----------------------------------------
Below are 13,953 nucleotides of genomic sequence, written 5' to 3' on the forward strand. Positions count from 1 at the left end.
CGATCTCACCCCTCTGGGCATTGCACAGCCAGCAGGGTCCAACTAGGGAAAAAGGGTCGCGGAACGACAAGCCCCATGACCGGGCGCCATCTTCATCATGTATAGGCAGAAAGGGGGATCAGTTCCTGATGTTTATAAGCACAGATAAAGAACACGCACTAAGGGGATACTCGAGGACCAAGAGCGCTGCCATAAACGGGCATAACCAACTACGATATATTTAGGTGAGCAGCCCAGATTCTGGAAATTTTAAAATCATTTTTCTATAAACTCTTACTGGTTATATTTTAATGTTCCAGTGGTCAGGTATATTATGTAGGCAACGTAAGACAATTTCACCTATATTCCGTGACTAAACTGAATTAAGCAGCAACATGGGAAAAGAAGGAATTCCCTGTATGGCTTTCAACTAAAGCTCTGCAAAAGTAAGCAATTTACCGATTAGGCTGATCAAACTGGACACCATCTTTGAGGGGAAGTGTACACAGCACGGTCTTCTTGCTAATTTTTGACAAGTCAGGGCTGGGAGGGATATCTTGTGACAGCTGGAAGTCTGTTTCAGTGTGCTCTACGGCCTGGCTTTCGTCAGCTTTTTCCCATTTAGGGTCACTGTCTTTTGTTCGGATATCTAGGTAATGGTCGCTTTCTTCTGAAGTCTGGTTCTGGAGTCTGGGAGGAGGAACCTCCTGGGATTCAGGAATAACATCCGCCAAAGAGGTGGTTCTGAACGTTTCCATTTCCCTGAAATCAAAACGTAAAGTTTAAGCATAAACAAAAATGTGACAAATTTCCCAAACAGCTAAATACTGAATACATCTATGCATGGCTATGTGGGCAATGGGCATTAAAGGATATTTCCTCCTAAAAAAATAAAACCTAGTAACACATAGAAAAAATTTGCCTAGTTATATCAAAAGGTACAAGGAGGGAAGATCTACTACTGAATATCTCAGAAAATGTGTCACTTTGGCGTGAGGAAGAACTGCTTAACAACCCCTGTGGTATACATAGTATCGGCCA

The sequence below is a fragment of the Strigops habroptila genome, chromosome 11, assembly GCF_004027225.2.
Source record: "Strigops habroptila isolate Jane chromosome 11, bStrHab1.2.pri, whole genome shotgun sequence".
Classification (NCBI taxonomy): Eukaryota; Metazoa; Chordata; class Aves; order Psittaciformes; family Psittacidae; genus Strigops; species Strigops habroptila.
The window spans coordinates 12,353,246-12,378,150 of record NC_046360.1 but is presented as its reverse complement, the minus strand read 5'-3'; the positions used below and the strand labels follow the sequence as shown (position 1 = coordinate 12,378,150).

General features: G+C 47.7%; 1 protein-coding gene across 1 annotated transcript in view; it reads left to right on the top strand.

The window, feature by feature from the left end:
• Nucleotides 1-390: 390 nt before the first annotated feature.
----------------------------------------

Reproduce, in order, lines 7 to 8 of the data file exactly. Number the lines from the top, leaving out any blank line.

General features: G+C 47.7%; 1 protein-coding gene across 1 annotated transcript in view; it reads left to right on the top strand.

The window, feature by feature from the left end: